values soared in the late 1990s and early 2000s, making it nearly impossible
for mid-level professionals to live where they worked. Firefighters, police
officers, teachers and nurses increasingly had to commute long distances to
work because they could not afford nearby housing. Church member Ellen Bartlett
reports The Church at Clarendon decided to leverage the value of its property,
tear down its aging facilities except for its landmark portico and steeple, and
build a 10-story structure. The church will occupy the two bottom floors while
the upper eight stories will provide affordable apartments with rent based on
- Change as the community
Bon Air Baptist Church, a growing congregation in Richmond, chose to use its
size and strength to change as the community changes. Toward that end, Pastor
Travis Collins is leading the congregation to reflect the racial and cultural
makeup of the communities around its primary campus the southwestern part of
the city as well as its three other locations.
- Remain at a central
location while establishing other sites for worship and ministry.
Pastor Bob Sizemore led Fairview Baptist Church, located in an older section of Fredericksburg, Va., to
establish Fairview at River Club. The River Club site, led by Dee Whitten, has grown to an
average attendance of 550.
- Remain, but share the use
of facilities with other churches or organizations.
Akins of the Virginia
Baptist Mission Board points out that although shared use often has a
community-ministry component, the motivation most often is financial. For that
reason, this option postpones rather than prevents further decline.
Exercising invention and
adaptability, some churches change the type of ministry they offer — shifting
from a neighborhood church to a specialized ministry, for example.
Anytime a church moves, it
requires church members to abandon a sacred place. Rarely can churches relocate
without experiencing disunity, Akins noted.
- Merge with another congregation.
Congregational mergers often
create one slightly larger, weak church from two smaller, weak churches, Akins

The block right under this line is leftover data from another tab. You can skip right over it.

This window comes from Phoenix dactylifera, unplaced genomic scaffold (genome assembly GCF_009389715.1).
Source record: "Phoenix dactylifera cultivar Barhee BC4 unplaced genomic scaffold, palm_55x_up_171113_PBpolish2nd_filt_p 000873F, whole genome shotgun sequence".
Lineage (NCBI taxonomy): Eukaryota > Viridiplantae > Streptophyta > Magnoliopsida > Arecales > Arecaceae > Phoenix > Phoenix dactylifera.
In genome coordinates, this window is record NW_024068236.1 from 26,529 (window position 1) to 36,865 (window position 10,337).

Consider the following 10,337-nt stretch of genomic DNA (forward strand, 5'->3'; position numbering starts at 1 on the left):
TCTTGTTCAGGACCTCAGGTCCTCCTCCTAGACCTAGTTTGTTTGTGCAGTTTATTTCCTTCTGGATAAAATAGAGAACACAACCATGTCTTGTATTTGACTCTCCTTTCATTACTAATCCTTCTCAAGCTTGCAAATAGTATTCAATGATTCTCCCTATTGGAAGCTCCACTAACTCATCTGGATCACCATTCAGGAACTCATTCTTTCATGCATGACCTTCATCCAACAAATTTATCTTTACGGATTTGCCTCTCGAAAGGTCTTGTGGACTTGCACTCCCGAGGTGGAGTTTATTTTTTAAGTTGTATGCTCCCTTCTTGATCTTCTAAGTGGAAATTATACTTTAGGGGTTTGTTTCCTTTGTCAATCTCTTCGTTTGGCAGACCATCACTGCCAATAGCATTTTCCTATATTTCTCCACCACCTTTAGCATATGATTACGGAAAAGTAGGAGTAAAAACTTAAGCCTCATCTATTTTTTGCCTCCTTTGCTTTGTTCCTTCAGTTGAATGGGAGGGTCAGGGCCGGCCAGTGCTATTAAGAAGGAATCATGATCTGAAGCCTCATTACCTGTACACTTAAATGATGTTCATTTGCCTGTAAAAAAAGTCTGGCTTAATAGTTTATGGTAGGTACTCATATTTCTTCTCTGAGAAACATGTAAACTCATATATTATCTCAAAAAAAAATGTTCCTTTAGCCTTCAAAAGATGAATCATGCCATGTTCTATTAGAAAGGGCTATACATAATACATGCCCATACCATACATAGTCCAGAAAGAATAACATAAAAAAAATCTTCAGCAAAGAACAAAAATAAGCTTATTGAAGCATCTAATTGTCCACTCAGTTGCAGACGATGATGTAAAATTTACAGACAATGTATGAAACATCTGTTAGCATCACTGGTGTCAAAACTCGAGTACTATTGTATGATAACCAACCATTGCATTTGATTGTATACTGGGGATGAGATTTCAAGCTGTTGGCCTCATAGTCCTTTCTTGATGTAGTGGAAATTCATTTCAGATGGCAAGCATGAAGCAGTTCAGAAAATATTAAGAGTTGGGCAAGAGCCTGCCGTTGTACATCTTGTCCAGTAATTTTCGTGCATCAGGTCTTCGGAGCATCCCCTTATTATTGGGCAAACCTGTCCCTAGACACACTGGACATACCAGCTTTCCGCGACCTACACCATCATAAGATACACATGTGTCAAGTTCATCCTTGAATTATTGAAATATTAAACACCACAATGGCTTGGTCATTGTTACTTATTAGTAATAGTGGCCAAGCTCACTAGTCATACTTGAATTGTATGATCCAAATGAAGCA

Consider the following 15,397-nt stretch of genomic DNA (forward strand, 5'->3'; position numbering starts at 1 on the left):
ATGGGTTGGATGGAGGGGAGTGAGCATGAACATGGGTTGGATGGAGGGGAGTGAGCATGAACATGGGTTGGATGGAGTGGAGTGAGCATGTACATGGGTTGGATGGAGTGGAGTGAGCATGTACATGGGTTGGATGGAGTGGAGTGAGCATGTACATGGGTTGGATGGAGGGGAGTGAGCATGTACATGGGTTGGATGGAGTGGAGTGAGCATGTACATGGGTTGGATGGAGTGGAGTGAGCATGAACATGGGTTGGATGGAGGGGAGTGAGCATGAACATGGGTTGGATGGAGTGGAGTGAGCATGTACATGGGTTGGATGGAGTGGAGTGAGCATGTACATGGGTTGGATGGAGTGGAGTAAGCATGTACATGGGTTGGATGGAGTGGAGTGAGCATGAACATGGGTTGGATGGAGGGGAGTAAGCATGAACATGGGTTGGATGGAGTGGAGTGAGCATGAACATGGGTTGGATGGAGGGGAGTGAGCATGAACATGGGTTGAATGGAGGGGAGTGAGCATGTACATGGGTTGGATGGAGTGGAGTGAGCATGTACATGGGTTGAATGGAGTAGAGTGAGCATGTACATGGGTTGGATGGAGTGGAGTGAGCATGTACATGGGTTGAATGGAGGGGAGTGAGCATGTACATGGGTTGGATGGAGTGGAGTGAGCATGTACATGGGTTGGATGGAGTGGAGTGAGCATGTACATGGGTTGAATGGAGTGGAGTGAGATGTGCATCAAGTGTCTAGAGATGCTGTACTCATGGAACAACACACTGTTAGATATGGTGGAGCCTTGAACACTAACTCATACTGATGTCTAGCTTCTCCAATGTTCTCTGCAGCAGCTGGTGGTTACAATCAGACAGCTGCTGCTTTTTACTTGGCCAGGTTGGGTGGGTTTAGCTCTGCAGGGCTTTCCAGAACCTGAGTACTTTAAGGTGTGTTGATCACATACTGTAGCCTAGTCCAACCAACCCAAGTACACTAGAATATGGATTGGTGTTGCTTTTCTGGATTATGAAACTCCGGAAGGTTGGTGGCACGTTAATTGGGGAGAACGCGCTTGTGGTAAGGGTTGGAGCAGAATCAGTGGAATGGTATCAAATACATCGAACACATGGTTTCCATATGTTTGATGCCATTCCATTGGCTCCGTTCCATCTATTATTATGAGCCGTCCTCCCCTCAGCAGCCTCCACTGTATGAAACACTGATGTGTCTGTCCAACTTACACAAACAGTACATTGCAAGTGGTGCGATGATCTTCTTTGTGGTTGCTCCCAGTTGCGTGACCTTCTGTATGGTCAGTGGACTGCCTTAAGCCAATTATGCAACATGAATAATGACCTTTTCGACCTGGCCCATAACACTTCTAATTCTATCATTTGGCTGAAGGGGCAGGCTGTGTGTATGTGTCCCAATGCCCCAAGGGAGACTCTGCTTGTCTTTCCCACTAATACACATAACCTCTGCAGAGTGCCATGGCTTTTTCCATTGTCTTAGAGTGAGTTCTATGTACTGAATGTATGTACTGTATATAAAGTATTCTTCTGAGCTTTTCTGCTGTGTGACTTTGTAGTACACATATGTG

The established church “goes
out of business” then reopens after reorganizing and retraining. The obvious
difficulty, observes Akins, is that many of the people remain the same, taking
the same assumptions that failed before into the new church.
Fair-Park Baptist Church in
Alexandria, Va., could see the end approaching and chose to become a different
kind of church.
To avoid the attitudes and
practices that led them to decline, the church turned over decision-making to a
group of trustees who brought expertise from outside the congregation. The
trustees constituted the
Convergence Church, specializing in ministry to Alexandria’s sizeable
arts community. Led by Lisa Hawkins and a leadership team she put together, the
new church is gaining numbers and vitality.
Another version of this
option occurs when a church gives itself to a stronger, larger church whose
members fill key leadership positions. This approach can change the DNA of the
- Simply disband.
Akins challenges churches to
engage in ongoing assessment of their success within their cultural settings.
He points out that every church faces many internal and external circumstances
beyond its control. Church members die or move away. Businesses shut down,
neighborhoods change and buildings age.
But churches can control the
way they live out their faith, their worship styles and their responses to
circumstances that lie beyond their control.
(EDITOR’S NOTE — White
is editor of the Virginia Baptist Religious Herald.)